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Oct. 24, 2017

State's public pension spending crowds out services

Employer contributions to public employee pensions increased 400 percent from 2002-03 to 2017-18, Contributions are projected to rise between 76 and 117 percent on average between 2017-18 and 2029-30.

By Kerry Jackson

Employer contributions to public employee pensions in California have grown sharply in recent years, and as they grow, they leave fewer resources available for schools and public safety. It's a trend that is simply not sustainable.

According to the Stanford Institute for Economic Policy Research, employer contributions to public employee pensions increased 400 percent from 2002-03 to 2017-18, and are now five times greater. Their research projects contributions will rise between 76 and 117 percent on average between 2017-18 and 2029-30.

The figures are from a new study "Pension Math: Public Pension Spending and Service Crowd Out in California, 2003-2030." It paints a bleak picture going forward.

State budget spending to fund CalPERS, the California Public Employees' Retirement System, and CalSTRS, the teachers' retirement system, "increased from 2.1 percent in 2002-03 to 4.9 percent in 2008-09" and is estimated to reach 7.1 percent in 2017-18. Consequently, "this increasing share, despite an expanding budget, has shifted $6 billion in 2017-18 from other state expenditures to pensions."

The Stanford researchers conclude that pension costs have already, and will likely continue to "crowd out resources needed for public assistance, welfare, recreation and libraries, health, public works, other social services, and in some cases, public safety."

Former San Jose Mayor Chuck Reed told attendees at Stanford's public employee pension workshop last month that due to its pension contributions the city has had to cut services for 10 straight years to balance its budget. Governments, he said, have to reform public employee pension systems now or in 20 years, "you're going to have to do horrible things" to keep budgets in line.

While San Jose has its struggles, others are even worse off. At a September CalPERS Finance and Administration Committee meeting, representatives from eight cities spoke about the financial difficulties they were having because of the pension crowd-out. One, Oroville finance director Ruth Wright, said that her city's contributions to public employee pensions forced it to reduce its workforce by one-third two years ago. A more recent 10 percent pay cut for police was a "very hard, very sad" experience she said.

"In three to four years our cash flow is going to be gone," Wright said. "We don't even know how we are going to operate past four years."

Cutting libraries, public parks, and adequate police and fire protection so that generous public employee retirements can continue is not a favorable tradeoff.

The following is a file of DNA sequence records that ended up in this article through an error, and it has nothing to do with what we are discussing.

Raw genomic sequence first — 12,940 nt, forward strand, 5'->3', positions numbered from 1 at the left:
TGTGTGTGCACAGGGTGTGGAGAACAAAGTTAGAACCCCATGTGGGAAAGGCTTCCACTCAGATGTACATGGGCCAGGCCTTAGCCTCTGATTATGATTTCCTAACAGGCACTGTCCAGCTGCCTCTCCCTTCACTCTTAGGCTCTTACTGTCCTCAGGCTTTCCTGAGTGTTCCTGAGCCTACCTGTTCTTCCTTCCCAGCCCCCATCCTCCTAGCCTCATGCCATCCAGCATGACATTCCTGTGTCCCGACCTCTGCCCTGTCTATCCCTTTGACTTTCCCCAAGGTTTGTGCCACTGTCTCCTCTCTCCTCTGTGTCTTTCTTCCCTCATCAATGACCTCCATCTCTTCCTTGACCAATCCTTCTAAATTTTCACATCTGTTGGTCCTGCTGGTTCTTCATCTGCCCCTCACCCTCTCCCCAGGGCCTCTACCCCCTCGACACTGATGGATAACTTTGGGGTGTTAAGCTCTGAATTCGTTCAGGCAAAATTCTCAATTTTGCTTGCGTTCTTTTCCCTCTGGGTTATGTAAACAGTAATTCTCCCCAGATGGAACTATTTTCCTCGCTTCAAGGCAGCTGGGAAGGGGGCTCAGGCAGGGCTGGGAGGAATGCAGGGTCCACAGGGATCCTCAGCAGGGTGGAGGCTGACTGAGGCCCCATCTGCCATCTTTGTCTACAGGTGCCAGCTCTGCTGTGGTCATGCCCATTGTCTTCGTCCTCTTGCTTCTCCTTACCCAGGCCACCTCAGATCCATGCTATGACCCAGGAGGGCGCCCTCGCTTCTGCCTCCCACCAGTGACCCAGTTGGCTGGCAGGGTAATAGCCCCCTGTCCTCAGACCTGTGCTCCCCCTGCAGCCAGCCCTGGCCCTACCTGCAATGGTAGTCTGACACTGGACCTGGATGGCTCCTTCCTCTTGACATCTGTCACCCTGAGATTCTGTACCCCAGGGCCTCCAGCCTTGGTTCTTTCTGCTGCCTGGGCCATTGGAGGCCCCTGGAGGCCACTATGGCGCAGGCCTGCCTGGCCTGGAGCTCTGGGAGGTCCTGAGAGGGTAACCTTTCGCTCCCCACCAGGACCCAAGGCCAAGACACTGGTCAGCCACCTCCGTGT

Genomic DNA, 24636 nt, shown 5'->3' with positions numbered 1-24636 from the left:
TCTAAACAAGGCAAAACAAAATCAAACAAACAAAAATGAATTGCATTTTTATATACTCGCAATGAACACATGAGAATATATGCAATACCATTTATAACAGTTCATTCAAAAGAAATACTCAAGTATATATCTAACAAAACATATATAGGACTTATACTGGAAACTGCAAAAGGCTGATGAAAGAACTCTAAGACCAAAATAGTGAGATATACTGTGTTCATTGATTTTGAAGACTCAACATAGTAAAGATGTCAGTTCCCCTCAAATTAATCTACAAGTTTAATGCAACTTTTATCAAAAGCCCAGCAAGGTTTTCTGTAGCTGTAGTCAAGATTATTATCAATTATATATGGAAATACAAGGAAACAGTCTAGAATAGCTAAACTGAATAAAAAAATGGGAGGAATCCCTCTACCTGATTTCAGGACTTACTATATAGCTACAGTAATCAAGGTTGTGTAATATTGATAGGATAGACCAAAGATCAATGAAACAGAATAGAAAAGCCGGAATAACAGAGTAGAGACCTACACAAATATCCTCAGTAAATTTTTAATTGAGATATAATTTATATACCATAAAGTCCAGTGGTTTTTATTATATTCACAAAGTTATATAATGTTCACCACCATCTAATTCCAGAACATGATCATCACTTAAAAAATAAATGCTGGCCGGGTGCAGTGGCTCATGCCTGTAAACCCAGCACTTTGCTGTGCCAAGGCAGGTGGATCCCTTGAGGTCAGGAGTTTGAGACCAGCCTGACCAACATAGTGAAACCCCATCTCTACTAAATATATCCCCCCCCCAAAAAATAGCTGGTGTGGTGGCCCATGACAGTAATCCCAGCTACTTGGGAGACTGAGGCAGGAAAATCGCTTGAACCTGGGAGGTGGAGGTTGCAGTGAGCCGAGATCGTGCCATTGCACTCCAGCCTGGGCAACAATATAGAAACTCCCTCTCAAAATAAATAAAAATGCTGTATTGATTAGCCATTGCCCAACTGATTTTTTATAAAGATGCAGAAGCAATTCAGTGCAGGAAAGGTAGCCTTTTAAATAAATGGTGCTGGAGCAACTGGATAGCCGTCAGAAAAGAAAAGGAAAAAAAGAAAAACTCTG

While governments try to cope with the crowd-out, there's also anxiety over unfunded liabilities. Many pension funds don't have the resources to pay benefits due future retirees largely because governments have not contributed enough into the systems. Pacific Research Institute fellow Wayne Winegarden says that this has been going on for years.

So how will the shortfall, which in California could be close to $1 trillion in a worst-case scenario, according to Stanford's California Pension Tracker, be covered? Stanford economist Joe Nation, the study's author, says the response to that question is often "the taxpayers will take care of that." It's an answer that is as irresponsible as it is reckless.

"The tax increases necessary to close the unfunded pension gap will hurt California's economy and put the retirement nest egg of private-sector workers at risk, many of whom will have a less generous and less secure retirement than comparable public-sector workers," says Winegarden.

Bluntly put, the system needs a thorough overhaul. First, eliminate the "California Rule," which essentially says that, once a public employee is hired, his or her pension benefits can never be rendered less generous.

Second, freeze current workers' defined-benefit programs that carry a promised pension sum without regard to contributions paid into the fund. Offer them a choice, Winegarden says, between "receiving a payment equal to the present value of their benefits" or staying "in a reformed defined-benefit program that would include, among other adjustments, appropriate policies to accommodate market risk."

Finally, offer new and current employees private-sector-style retirement plans funded by defined, or fixed, contributions.

Unlike some of California's other deep problems, the public employee pension crisis here isn't the worst in the country. Stanford says 26 states are in deeper holes. If California lawmakers want to start a national trend on something, the troubled public employee pension system would be a good place to start.

Kerry Jackson is a fellow with the Center for California Reform at the Pacific Research Institute.


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